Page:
Cystic fibrosis is a disease that causes thick, sticky mucus to build up in the lungs, digestive tract, and other areas of the body. While it is life-threatening, over the last few decades the life expectancy for cystic fibrosis has increased dramatically.
Cystic Fibrosis Life Expectancy
In October 2021 at the North American Cystic Fibrosis Conference, it was announced that for the first time in history that the median life expectancy of babies born with cystic fibrosis is 50 years. As recently as the 1950’s, the life expectancy with cystic fibrosis was only 5 years, so impressive strides have been made in treatments for the disease over the past several decades.
In the late 1950’s and 1960’s, pancreatic enzymes, airway clearance techniques, and specialized antibiotics were introduced as treatments that increased CF life expectancy. Between the 1970’s and 1990’s, lung transplants became a more utilized treatment for CF. By the early 2000’s, life expectancy with cystic fibrosis jumped to 44 years.
Can You Live a Long Life with Cystic Fibrosis?
Recently, more and more people have been diagnosed with CF after age 50. The oldest person in the United States diagnosed with CF for the first time was 82. Those who are not diagnosed with CF until later in life generally suffer from colds, sinus infections, pneumonia, stomach pains, and acid reflux. They may also have trouble gaining or keeping on weight.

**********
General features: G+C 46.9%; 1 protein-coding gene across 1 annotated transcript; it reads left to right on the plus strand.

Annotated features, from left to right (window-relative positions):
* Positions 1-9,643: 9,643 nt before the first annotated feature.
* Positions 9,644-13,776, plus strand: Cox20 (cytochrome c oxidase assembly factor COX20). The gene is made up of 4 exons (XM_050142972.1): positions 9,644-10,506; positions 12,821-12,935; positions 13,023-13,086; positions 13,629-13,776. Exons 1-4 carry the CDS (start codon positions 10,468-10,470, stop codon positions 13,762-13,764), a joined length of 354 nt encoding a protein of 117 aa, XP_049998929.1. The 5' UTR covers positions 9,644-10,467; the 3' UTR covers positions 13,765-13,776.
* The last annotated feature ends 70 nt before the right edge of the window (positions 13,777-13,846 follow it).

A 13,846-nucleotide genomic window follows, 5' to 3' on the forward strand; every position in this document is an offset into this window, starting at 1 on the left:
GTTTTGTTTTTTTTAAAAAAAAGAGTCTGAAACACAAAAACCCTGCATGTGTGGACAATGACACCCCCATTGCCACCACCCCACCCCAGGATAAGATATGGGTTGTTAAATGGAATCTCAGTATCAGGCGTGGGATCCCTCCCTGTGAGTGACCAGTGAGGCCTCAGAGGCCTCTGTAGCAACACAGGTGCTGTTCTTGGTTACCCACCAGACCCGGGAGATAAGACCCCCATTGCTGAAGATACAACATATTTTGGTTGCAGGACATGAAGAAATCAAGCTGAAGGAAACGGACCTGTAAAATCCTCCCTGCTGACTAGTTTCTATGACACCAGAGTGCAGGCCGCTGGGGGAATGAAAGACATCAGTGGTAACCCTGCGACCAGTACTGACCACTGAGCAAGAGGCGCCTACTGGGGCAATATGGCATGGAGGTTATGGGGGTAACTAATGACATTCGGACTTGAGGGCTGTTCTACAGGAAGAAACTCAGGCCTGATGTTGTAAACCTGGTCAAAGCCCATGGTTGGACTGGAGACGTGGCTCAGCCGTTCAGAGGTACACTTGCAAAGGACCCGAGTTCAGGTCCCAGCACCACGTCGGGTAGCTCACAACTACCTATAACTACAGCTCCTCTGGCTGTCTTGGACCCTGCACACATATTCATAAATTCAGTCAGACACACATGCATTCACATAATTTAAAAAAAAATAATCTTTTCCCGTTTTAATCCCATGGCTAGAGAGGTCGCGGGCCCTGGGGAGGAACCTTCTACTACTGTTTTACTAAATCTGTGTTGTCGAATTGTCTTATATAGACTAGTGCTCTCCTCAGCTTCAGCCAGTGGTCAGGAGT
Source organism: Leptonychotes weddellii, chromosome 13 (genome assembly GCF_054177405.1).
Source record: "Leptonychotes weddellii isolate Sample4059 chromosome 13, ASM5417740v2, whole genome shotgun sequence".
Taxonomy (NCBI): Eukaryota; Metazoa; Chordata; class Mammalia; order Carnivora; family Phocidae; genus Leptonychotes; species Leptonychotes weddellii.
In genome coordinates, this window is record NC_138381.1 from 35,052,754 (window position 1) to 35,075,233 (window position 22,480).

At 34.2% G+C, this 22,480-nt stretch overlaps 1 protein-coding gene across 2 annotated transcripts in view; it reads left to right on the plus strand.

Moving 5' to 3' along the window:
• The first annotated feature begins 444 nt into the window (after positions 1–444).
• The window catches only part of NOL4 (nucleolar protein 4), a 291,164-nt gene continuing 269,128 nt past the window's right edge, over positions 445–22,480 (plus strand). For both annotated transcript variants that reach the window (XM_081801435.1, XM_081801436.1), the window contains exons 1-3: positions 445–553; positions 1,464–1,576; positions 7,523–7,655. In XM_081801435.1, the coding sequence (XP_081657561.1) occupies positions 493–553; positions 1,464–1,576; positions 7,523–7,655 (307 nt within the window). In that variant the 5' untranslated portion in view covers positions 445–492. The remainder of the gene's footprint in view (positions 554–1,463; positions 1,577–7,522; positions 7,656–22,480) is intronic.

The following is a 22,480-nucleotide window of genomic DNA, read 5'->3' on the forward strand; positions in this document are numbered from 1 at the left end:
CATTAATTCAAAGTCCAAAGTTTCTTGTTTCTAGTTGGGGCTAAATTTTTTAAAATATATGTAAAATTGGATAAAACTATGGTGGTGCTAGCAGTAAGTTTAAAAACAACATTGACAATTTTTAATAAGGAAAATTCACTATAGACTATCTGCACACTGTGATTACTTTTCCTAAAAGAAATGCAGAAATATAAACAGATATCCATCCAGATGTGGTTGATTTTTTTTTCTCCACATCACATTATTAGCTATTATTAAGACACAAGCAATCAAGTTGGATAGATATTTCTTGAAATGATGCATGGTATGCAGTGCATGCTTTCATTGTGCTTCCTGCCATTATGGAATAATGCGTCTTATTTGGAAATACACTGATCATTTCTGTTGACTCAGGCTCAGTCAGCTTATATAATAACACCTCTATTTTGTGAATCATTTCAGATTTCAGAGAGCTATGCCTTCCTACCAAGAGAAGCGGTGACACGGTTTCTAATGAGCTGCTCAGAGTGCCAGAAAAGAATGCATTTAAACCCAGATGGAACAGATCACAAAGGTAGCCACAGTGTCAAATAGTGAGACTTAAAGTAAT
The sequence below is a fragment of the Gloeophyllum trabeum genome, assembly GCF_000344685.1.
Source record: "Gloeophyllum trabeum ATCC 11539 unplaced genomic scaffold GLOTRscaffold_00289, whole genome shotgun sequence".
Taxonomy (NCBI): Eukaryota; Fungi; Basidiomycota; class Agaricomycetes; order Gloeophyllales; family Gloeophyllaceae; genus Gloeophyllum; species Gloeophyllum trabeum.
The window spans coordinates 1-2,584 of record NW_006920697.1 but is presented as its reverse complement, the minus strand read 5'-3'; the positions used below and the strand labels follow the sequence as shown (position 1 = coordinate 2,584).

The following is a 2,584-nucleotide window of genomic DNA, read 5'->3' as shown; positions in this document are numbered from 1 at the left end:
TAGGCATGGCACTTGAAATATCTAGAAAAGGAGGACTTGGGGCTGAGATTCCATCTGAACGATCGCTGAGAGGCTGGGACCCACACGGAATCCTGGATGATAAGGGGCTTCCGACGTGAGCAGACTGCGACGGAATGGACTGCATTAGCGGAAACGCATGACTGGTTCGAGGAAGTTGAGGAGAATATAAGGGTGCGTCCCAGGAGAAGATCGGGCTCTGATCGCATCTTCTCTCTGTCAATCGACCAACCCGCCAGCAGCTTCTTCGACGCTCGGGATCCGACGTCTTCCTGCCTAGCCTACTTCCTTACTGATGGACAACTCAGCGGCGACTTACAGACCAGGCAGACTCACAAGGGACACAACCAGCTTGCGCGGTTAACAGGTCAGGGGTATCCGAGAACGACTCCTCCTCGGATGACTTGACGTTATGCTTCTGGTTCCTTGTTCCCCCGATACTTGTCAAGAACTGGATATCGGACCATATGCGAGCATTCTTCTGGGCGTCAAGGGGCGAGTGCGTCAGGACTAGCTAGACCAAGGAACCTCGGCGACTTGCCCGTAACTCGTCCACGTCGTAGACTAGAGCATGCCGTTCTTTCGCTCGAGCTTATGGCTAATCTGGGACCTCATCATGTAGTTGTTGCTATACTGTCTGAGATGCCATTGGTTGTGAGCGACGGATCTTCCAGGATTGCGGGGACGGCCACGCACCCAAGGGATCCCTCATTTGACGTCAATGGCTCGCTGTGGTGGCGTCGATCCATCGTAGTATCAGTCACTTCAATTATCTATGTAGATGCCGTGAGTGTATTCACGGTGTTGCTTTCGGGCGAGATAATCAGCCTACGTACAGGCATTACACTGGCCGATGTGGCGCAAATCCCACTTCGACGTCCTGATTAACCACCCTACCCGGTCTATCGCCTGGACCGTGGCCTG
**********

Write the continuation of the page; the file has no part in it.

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It is likely they were previously diagnosed with tuberculosis or chronic bronchitis. Doctors believe those diagnosed with CF later in life are suffering from “delayed CF” rather than a less severe form of the disease, as their lungs appear the same as those diagnosed in childhood.
Patients with cystic fibrosis do tend to report struggling with anxiety and depression in addition to the symptoms of the disease, which is not uncommon for those struggling with lifelong diseases. Despite this, many patients with cystic fibrosis do live normal, happy lives including working full time, having relationships and marriages, and even having children of their own.
Remember, the life expectancy of 50 years is a median, or average, age. It is possible to live even longer, as some of these cases of adults being diagnosed as senior citizens demonstrate. Cystic fibrosis is still being studied, and new treatments continue to become available to increase life expectancy and improve the quality of life for those living with CF.